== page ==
New climate related terms added to English dictionary
“Global warming” is one of many new terms that have been added to the latest edition of the Oxford English Dictionary in a special update dedicated to examining the language of climate change.
The term “global warming” refers to the long-term rise in temperatures and has been adopted by some people to replace global warming.
The OED, produced by Oxford Languages, part of Oxford University Press, launched a project earlier this year to expand and revise its coverage of vocabulary related to climate change and sustainability.
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As part of the project, OED lexicographers traced the term “climate change” to an American magazine article in 1854.
In the 1980s, the term greenhouse effect became more common but was overtaken by global warming. Both have been eclipsed by the term “climate change” which has developed over the past 40 years, but the inclusion of “global warming” in the special update reflects the growing use of the term.
Other additions to the update include eco-anxiety, used to describe discomfort or apprehension about current and future damage to the body. environment, and net-zero, which means the balance of greenhouse gas emissions with removals, as well as CO2.
The climate crisis, climate refugees, climate catastrophe and climate emergency are also included, reflecting the greater urgency people feel about this issue.
Climate denial also joins the list of terms, describing the rejection of the idea or evidence that climate change is caused by humans, or poses a significant threat.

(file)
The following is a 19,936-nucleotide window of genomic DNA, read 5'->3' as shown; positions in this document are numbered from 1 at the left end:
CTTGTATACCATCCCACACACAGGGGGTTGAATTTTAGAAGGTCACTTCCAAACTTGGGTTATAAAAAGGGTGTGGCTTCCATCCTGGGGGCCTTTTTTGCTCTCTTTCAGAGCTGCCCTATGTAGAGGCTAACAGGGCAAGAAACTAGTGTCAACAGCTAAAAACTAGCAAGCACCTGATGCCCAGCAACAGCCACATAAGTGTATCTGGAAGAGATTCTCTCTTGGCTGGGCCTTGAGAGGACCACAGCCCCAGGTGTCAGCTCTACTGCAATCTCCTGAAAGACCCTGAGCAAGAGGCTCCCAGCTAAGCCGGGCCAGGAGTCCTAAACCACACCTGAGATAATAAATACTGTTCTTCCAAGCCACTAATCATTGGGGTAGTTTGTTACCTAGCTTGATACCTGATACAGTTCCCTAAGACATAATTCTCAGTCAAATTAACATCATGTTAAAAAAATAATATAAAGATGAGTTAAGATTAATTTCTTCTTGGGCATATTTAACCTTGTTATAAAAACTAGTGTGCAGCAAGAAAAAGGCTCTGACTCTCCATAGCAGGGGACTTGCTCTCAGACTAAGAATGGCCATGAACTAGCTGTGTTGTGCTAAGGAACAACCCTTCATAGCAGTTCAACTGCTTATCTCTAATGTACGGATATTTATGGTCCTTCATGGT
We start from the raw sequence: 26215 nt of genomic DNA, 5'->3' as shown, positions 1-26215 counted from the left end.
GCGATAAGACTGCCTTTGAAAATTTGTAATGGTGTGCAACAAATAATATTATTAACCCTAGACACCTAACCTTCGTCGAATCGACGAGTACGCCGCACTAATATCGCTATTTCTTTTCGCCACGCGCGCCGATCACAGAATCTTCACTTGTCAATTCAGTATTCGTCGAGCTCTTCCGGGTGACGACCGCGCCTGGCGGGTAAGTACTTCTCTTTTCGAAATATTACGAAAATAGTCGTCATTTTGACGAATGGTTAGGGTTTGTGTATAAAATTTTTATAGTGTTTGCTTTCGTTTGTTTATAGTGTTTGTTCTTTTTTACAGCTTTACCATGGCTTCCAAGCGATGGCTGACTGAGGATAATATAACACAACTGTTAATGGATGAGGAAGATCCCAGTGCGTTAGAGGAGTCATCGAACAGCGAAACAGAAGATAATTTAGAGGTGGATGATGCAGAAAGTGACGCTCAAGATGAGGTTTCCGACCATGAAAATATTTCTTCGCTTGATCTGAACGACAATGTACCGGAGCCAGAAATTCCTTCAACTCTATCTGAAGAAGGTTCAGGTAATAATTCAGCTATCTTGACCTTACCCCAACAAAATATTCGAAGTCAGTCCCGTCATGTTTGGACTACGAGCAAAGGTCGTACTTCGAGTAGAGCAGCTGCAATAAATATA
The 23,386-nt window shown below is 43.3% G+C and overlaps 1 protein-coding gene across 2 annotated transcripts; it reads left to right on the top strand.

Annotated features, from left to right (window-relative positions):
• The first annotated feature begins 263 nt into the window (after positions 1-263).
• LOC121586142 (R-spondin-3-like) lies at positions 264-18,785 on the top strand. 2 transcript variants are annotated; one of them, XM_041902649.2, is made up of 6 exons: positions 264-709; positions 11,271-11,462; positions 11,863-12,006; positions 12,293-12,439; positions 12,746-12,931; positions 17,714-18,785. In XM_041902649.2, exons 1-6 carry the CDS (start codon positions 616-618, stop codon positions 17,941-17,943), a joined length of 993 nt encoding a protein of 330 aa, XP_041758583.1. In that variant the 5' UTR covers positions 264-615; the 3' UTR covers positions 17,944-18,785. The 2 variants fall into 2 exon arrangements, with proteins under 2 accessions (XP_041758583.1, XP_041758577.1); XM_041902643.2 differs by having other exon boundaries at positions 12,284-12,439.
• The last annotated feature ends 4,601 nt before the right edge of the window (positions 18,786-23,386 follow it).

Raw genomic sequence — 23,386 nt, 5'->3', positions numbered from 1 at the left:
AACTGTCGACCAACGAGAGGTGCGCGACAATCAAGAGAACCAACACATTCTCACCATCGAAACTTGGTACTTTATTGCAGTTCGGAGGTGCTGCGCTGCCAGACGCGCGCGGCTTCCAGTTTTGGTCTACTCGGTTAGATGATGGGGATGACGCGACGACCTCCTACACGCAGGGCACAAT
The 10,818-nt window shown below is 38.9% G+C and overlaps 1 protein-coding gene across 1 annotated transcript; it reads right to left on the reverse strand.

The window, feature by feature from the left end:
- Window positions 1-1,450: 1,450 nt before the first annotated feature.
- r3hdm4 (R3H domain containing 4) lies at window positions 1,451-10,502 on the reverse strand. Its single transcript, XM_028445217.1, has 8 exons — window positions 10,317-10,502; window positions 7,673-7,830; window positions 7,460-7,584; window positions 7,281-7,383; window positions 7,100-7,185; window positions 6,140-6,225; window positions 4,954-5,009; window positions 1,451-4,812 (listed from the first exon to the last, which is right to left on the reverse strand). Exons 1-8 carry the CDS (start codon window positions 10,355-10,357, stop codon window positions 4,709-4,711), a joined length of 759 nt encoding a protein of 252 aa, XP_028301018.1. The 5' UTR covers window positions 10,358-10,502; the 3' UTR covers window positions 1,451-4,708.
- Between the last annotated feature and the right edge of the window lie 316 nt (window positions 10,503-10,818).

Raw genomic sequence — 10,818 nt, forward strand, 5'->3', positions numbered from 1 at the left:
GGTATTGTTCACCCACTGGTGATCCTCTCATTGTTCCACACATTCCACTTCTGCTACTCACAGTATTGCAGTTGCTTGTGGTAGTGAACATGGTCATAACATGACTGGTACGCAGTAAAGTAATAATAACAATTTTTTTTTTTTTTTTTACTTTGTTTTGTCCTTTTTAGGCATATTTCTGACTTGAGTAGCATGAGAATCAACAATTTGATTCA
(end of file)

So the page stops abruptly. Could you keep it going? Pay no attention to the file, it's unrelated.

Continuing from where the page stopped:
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Another term featured in the special update is the climate strike, in recognition of youth protests led by activist Greta Thunberg.
The update comes as leaders and activists prepare for the tight UN Cop26 talks in Glasgow, which are due to take place in November.
Trish Stewart, science editor at the Oxford English Dictionary, said: “As world leaders come together to seek solutions to the problem of climate change, it has been fascinating, if at times somewhat alarming, to delve deeper into the language. that we use, both now and in the past, to talk about climate and sustainability.
“The very real sense of urgency that is now upon us is reflected in our language.
“What happens next depends on so many factors, but one thing we can be sure of is that our language will continue to evolve and tell the story.”
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